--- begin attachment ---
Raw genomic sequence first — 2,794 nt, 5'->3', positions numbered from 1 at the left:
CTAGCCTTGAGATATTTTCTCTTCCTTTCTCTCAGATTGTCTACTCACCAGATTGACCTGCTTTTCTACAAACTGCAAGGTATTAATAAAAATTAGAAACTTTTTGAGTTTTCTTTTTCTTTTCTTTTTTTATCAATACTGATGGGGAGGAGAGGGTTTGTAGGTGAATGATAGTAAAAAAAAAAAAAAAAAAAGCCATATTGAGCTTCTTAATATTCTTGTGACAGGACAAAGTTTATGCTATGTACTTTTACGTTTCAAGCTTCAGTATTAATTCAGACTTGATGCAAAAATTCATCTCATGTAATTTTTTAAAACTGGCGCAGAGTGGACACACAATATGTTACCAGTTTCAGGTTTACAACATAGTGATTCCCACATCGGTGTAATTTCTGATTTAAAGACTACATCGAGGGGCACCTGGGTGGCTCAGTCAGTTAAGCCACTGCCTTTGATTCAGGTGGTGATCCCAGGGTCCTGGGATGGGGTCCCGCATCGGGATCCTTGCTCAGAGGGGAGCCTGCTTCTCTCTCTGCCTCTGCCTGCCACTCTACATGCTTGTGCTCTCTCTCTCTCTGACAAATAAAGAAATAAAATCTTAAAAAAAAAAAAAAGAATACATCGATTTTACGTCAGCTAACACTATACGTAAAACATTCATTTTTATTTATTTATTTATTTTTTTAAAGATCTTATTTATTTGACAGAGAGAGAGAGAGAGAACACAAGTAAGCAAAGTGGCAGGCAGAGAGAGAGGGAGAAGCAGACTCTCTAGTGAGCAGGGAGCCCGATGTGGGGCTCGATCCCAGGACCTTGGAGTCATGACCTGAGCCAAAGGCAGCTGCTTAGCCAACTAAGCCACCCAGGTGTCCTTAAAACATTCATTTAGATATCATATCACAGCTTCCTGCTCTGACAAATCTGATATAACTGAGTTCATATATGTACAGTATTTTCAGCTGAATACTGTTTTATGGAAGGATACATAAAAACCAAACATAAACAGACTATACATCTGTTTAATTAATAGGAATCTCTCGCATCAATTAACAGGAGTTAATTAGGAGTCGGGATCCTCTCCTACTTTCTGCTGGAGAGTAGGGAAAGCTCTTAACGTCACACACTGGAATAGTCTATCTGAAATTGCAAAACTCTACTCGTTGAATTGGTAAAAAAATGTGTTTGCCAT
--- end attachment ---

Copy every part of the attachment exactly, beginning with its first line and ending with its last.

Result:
Raw genomic sequence first — 2,794 nt, 5'->3', positions numbered from 1 at the left:
CTAGCCTTGAGATATTTTCTCTTCCTTTCTCTCAGATTGTCTACTCACCAGATTGACCTGCTTTTCTACAAACTGCAAGGTATTAATAAAAATTAGAAACTTTTTGAGTTTTCTTTTTCTTTTCTTTTTTTATCAATACTGATGGGGAGGAGAGGGTTTGTAGGTGAATGATAGTAAAAAAAAAAAAAAAAAAAGCCATATTGAGCTTCTTAATATTCTTGTGACAGGACAAAGTTTATGCTATGTACTTTTACGTTTCAAGCTTCAGTATTAATTCAGACTTGATGCAAAAATTCATCTCATGTAATTTTTTAAAACTGGCGCAGAGTGGACACACAATATGTTACCAGTTTCAGGTTTACAACATAGTGATTCCCACATCGGTGTAATTTCTGATTTAAAGACTACATCGAGGGGCACCTGGGTGGCTCAGTCAGTTAAGCCACTGCCTTTGATTCAGGTGGTGATCCCAGGGTCCTGGGATGGGGTCCCGCATCGGGATCCTTGCTCAGAGGGGAGCCTGCTTCTCTCTCTGCCTCTGCCTGCCACTCTACATGCTTGTGCTCTCTCTCTCTCTGACAAATAAAGAAATAAAATCTTAAAAAAAAAAAAAAGAATACATCGATTTTACGTCAGCTAACACTATACGTAAAACATTCATTTTTATTTATTTATTTATTTTTTTAAAGATCTTATTTATTTGACAGAGAGAGAGAGAGAGAACACAAGTAAGCAAAGTGGCAGGCAGAGAGAGAGGGAGAAGCAGACTCTCTAGTGAGCAGGGAGCCCGATGTGGGGCTCGATCCCAGGACCTTGGAGTCATGACCTGAGCCAAAGGCAGCTGCTTAGCCAACTAAGCCACCCAGGTGTCCTTAAAACATTCATTTAGATATCATATCACAGCTTCCTGCTCTGACAAATCTGATATAACTGAGTTCATATATGTACAGTATTTTCAGCTGAATACTGTTTTATGGAAGGATACATAAAAACCAAACATAAACAGACTATACATCTGTTTAATTAATAGGAATCTCTCGCATCAATTAACAGGAGTTAATTAGGAGTCGGGATCCTCTCCTACTTTCTGCTGGAGAGTAGGGAAAGCTCTTAACGTCACACACTGGAATAGTCTATCTGAAATTGCAAAACTCTACTCGTTGAATTGGTAAAAAAATGTGTTTGCCAT